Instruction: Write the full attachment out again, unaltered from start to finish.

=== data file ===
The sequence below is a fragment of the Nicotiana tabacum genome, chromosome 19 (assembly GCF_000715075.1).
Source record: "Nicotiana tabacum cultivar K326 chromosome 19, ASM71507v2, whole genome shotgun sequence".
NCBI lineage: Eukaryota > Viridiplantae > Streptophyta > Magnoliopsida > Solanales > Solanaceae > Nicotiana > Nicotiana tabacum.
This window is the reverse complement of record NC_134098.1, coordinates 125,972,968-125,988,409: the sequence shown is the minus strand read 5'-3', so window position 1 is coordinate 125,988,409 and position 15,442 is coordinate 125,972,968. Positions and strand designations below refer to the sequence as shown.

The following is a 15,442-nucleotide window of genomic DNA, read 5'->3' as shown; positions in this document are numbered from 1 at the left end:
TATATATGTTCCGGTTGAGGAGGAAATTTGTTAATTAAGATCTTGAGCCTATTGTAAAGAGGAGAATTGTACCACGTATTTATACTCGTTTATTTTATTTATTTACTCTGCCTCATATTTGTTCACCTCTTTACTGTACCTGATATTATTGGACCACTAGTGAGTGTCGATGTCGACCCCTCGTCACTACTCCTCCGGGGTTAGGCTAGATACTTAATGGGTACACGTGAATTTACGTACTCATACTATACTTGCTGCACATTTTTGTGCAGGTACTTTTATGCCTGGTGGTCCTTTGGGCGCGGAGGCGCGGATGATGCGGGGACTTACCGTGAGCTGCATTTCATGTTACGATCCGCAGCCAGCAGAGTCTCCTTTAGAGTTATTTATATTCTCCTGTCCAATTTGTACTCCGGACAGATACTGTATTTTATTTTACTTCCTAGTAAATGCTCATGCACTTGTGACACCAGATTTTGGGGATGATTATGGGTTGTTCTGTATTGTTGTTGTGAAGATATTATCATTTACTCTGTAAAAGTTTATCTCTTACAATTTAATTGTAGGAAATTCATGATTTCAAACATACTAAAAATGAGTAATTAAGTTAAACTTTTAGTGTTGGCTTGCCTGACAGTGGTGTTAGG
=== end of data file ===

The sequence below is a fragment of the Nicotiana tabacum genome, chromosome 19 (assembly GCF_000715075.1).
Source record: "Nicotiana tabacum cultivar K326 chromosome 19, ASM71507v2, whole genome shotgun sequence".
NCBI lineage: Eukaryota > Viridiplantae > Streptophyta > Magnoliopsida > Solanales > Solanaceae > Nicotiana > Nicotiana tabacum.
This window is the reverse complement of record NC_134098.1, coordinates 125,972,968-125,988,409: the sequence shown is the minus strand read 5'-3', so window position 1 is coordinate 125,988,409 and position 15,442 is coordinate 125,972,968. Positions and strand designations below refer to the sequence as shown.

The following is a 15,442-nucleotide window of genomic DNA, read 5'->3' as shown; positions in this document are numbered from 1 at the left end:
TATATATGTTCCGGTTGAGGAGGAAATTTGTTAATTAAGATCTTGAGCCTATTGTAAAGAGGAGAATTGTACCACGTATTTATACTCGTTTATTTTATTTATTTACTCTGCCTCATATTTGTTCACCTCTTTACTGTACCTGATATTATTGGACCACTAGTGAGTGTCGATGTCGACCCCTCGTCACTACTCCTCCGGGGTTAGGCTAGATACTTAATGGGTACACGTGAATTTACGTACTCATACTATACTTGCTGCACATTTTTGTGCAGGTACTTTTATGCCTGGTGGTCCTTTGGGCGCGGAGGCGCGGATGATGCGGGGACTTACCGTGAGCTGCATTTCATGTTACGATCCGCAGCCAGCAGAGTCTCCTTTAGAGTTATTTATATTCTCCTGTCCAATTTGTACTCCGGACAGATACTGTATTTTATTTTACTTCCTAGTAAATGCTCATGCACTTGTGACACCAGATTTTGGGGATGATTATGGGTTGTTCTGTATTGTTGTTGTGAAGATATTATCATTTACTCTGTAAAAGTTTATCTCTTACAATTTAATTGTAGGAAATTCATGATTTCAAACATACTAAAAATGAGTAATTAAGTTAAACTTTTAGTGTTGGCTTGCCTGACAGTGGTGTTAGG